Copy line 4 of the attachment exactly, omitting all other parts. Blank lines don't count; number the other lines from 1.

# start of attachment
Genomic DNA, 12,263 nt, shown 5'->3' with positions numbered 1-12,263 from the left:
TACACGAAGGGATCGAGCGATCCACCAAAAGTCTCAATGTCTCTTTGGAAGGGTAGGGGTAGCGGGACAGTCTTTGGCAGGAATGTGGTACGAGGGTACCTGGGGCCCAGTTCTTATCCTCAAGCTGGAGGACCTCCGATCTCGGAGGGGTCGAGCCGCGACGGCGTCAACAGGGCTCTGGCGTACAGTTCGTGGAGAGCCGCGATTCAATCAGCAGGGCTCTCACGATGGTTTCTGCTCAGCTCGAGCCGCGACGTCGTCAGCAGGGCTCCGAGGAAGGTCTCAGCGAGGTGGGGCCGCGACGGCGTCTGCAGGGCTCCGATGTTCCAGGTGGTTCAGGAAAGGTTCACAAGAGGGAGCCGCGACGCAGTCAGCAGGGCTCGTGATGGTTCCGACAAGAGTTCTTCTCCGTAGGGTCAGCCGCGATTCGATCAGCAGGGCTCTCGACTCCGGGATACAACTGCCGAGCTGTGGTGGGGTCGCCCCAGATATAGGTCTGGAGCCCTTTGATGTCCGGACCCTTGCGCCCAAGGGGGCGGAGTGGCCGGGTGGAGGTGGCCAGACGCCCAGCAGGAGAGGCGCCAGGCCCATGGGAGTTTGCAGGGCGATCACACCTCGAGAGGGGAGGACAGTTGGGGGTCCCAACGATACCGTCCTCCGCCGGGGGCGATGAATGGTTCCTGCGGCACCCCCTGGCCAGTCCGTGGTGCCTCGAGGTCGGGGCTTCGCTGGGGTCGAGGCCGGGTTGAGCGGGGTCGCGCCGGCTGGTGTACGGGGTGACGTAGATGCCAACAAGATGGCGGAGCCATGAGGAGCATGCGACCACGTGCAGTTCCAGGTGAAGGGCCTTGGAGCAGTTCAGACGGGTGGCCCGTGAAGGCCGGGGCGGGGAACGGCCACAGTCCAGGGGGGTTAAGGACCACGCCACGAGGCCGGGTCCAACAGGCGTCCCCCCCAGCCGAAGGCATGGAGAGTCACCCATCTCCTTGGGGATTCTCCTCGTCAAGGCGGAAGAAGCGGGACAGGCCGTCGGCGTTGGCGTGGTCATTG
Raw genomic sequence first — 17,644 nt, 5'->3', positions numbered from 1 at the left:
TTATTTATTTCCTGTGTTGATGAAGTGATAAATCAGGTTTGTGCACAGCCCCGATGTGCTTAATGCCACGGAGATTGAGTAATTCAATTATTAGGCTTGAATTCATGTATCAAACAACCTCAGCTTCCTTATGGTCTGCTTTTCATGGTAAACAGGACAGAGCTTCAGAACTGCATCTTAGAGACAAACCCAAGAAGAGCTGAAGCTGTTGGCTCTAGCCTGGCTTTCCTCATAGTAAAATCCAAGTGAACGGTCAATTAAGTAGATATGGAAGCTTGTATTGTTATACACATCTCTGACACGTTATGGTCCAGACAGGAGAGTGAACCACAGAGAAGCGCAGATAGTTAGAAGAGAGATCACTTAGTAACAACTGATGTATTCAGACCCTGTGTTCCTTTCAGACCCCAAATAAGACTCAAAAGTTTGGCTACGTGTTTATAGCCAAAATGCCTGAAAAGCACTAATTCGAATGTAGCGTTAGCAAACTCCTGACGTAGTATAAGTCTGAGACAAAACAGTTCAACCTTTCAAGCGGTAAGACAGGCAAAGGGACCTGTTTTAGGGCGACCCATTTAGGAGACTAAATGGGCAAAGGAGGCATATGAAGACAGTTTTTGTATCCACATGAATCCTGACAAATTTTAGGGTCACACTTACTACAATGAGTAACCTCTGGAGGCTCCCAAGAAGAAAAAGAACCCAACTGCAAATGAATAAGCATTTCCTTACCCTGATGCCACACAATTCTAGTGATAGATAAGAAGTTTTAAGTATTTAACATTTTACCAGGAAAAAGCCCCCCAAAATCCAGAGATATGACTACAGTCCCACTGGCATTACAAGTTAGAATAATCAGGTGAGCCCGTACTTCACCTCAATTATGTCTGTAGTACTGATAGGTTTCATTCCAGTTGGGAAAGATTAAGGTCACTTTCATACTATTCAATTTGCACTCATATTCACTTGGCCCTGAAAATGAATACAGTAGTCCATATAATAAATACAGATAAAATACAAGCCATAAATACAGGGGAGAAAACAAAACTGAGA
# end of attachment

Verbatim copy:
TTATTTATTTCCTGTGTTGATGAAGTGATAAATCAGGTTTGTGCACAGCCCCGATGTGCTTAATGCCACGGAGATTGAGTAATTCAATTATTAGGCTTGAATTCATGTATCAAACAACCTCAGCTTCCTTATGGTCTGCTTTTCATGGTAAACAGGACAGAGCTTCAGAACTGCATCTTAGAGACAAACCCAAGAAGAGCTGAAGCTGTTGGCTCTAGCCTGGCTTTCCTCATAGTAAAATCCAAGTGAACGGTCAATTAAGTAGATATGGAAGCTTGTATTGTTATACACATCTCTGACACGTTATGGTCCAGACAGGAGAGTGAACCACAGAGAAGCGCAGATAGTTAGAAGAGAGATCACTTAGTAACAACTGATGTATTCAGACCCTGTGTTCCTTTCAGACCCCAAATAAGACTCAAAAGTTTGGCTACGTGTTTATAGCCAAAATGCCTGAAAAGCACTAATTCGAATGTAGCGTTAGCAAACTCCTGACGTAGTATAAGTCTGAGACAAAACAGTTCAACCTTTCAAGCGGTAAGACAGGCAAAGGGACCTGTTTTAGGGCGACCCATTTAGGAGACTAAATGGGCAAAGGAGGCATATGAAGACAGTTTTTGTATCCACATGAATCCTGACAAATTTTAGGGTCACACTTACTACAATGAGTAACCTCTGGAGGCTCCCAAGAAGAAAAAGAACCCAACTGCAAATGAATAAGCATTTCCTTACCCTGATGCCACACAATTCTAGTGATAGATAAGAAGTTTTAAGTATTTAACATTTTACCAGGAAAAAGCCCCCCAAAATCCAGAGATATGACTACAGTCCCACTGGCATTACAAGTTAGAATAATCAGGTGAGCCCGTACTTCACCTCAATTATGTCTGTAGTACTGATAGGTTTCATTCCAGTTGGGAAAGATTAAGGTCACTTTCATACTATTCAATTTGCACTCATATTCACTTGGCCCTGAAAATGAATACAGTAGTCCATATAATAAATACAGATAAAATACAAGCCATAAATACAGGGGAGAAAACAAAACTGAGA